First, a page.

“Poor Mexico: so far from God, and so close to the United States,” Mexican President Porfirio Diaz reportedly said. The old dictator was correct. Not only do we buy Mexico’s drugs and, in turn, send cash and guns south across the border, this country also took over that country’s name. Now that may change. I shall explain: The recently departed Mexican President Felipe Calderon tried once more to change his country’s official name from Estados Unidos Mexicanos or the United Mexican States to simply Mexico.
In his final news conference, Calderon noted that the name was originally taken because, back in 1824 after Mexico became free from Spain, the United States of America was an example of democracy and liberty for the newly independent nations in the Americas. Now, he said, his nation no longer needs to copy the gringos’ title. (He didn’t really say gringo, but the title fits.) “It’s time for Mexicans to return to the beauty and simplicity of the name of our country, Mexico. A name that we chant, that we sing, that makes us happy, that we identify with, that fills us with pride.” Incidentally, the title Mexico was a word first used by the Aztecs in their original nahuatl language. They founded a city called Tenochtitlan but it was changed to Mexico City because Tenochtitlan wouldn’t fit on license plates (the DF was added later).
Calderon first proposed the name change as a congressman in 2003, but the bill did not make it to a vote. Even today his idea doesn’t have much chance of success, since his replacement, President Enrique Pena Nieto, has other priorities such as fighting drug wars which claimed at least 47,500 victims during Calderon’s term in office. Then there is that nation’s rising poverty rate and chances of Mexico making it to the World Cup. “Forgive me for the expression, but Mexico’s name is Mexico,” Calderon added, and he has a point. Most people, including Mexicans, don’t use the official title. You have to hunt for state documents, currency and obscure legal parchments even to find the Spanish-language version of the United Mexican States.
North of the Rio, we usually refer to our own country as America, although it isn’t clear why we should monopolize the name of two continents. A Canadian Eskimo or a Patagonian shepherd has just as much right to call himself an American as does the Tea Party. Indeed, a Mexican can call himself an American, but pride would prevent it. Still, America and Americans are handy names, just like when we refer to the Netherlands as Holland when Holland is only a part of that country. We say England when we mean Britain but actually that land of tea and press scandals is officially the United Kingdom of Great Britain and Northern Ireland which is not the same as the United Kingdom or UK. The old Soviet Union was not Russia, but that’s what we called it even though Russia was one of 15 nations under one despot.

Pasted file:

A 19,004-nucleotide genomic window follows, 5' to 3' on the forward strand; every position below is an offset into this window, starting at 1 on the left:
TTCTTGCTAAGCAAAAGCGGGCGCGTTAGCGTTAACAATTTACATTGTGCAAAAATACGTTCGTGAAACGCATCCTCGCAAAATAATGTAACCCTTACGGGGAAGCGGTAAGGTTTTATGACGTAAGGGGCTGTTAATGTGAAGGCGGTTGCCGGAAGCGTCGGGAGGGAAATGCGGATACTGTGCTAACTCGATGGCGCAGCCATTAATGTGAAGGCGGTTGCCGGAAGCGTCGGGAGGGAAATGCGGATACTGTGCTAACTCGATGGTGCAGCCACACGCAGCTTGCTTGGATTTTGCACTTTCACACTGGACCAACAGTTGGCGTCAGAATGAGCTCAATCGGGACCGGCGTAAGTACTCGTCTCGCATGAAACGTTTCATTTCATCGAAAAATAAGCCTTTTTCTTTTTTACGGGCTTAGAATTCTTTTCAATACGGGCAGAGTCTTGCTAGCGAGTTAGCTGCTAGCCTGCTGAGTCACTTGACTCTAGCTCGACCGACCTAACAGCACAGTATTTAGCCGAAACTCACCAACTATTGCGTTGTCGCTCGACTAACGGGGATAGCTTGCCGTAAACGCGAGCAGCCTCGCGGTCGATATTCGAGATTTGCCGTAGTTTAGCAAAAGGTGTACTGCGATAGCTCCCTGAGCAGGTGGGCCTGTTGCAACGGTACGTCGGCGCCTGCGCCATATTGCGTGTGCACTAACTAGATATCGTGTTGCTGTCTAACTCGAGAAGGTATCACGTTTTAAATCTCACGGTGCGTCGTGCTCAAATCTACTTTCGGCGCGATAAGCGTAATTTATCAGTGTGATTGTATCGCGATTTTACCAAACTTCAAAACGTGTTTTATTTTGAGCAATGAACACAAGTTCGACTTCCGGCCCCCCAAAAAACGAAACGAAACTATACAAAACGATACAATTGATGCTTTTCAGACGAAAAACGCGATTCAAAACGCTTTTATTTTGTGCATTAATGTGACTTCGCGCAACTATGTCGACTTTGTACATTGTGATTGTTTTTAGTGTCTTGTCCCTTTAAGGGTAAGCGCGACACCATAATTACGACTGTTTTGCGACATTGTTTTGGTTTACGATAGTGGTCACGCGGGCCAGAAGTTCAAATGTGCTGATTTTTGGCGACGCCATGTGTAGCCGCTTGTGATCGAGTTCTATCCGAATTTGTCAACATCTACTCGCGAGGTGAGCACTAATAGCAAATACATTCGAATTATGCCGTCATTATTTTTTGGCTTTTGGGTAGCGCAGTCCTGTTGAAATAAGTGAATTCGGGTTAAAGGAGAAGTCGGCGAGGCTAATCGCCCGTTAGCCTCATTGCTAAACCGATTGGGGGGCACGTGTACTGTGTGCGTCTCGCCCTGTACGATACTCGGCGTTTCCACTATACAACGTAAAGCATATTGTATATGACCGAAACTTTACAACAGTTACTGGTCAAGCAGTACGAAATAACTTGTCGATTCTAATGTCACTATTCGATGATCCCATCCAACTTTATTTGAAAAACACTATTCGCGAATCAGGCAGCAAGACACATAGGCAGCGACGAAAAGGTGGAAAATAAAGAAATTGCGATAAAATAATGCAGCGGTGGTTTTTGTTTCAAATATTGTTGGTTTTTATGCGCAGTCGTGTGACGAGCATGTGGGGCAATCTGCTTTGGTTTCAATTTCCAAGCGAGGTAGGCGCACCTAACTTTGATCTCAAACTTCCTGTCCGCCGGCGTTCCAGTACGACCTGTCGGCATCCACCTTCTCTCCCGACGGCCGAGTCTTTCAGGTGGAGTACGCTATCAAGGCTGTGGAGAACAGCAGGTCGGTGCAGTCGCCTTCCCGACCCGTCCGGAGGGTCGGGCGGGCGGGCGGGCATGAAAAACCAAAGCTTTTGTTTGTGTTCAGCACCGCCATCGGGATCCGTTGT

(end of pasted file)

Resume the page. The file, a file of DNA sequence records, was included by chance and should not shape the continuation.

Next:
Not all name changes are for the better. What ever happened to Bombay and Burma? Goodbye Peking, hello Beijing. Remember the song, “Istanbul not Constantinople”? That Turkish city’s name changed in 1930, after several centuries, for no particular reason. The famous Battle of Stalingrad took place in today’s Volgograd, its original name. Leningrad is once again Saint Petersburg, but what can we expect from a country that celebrates its “great October revolution” in November?
Americans – that’s us — no longer have New Amsterdam (NYC) or Pig’s Eye (St. Paul, Minn.) or Fort Raccoon (Des Moines, which is French for Fort Raccoon). Hot Springs, New Mexico, is gone. Today it is Truth or Consequences. In 1950, Ralph Edwards, the host of a radio quiz show, “Truth or Consequences,” announced he would air the program from the first town that renamed itself after the show. Hot Springs won the honor. Can we look forward to Yes, Virginia (there is a Santa Claus) or Dancing with the Lone Stars, Texas?
For years the United States was called just that, but were considered plural. “The United States are….” The idea was that they were a bunch of states which were sort of united, thus States was/were plural. Appomattox fixed that, although the Constitutional amendment abolishing slavery in 1865 refers to “the United States, or any place subject to their jurisdiction.” Their, not its.
Have you ever been to the states of Massachusetts, Virginia, Kentucky or Pennsylvania? Don’t bother. They aren’t states at all, but commonwealths, which sounds communistic: “common wealth” – let’s share everything. No wonder Obama did so well there. In Rhode Island there is a movement to shorten that state’s name from The State of Rhode Island and Providence Plantations to just Rhode Island because Plantations sounds so “Gone With The Wind.” Not proper for a state whose early residents made their fortune in the slave trade. (Brown of Brown University, etc.)
Texas was originally Tejas or Coahuila y Tejas or Tejas y Coahuila, depending on who got top billing. Before there was a Houston there was a Harrisburg. Dallas stands on land that was called Peters Colony. Fort Worth was called West of Dallas. Waterloo was changed to Austin because “Keep Waterloo Weird” just didn’t stick. San Antonio was originally San Antonio de Bejar which somehow became Bexar, as in Bexar County, pronounced “riverwalk.” Don’t complain, the Indians called the place Yanaguana. The Yanaguana Spurs?
El Paso was El Paso del Norte, Pass to the North, only the town was originally on the south side of the Rio. Amarillo was Oneida. A border town was called Fort Texas until Major Jacob Brown got himself killed defending it during the United Mexican States-American War, so the fort’s name was changed to Brownsville. I like Fort Texas better. As for changing the name of poor Mexico, so close to these United States, we can only wish good luck to former President Felipe Calderon and all the other folks in Tenochtitlan.
Ashby is renamed at email@example.com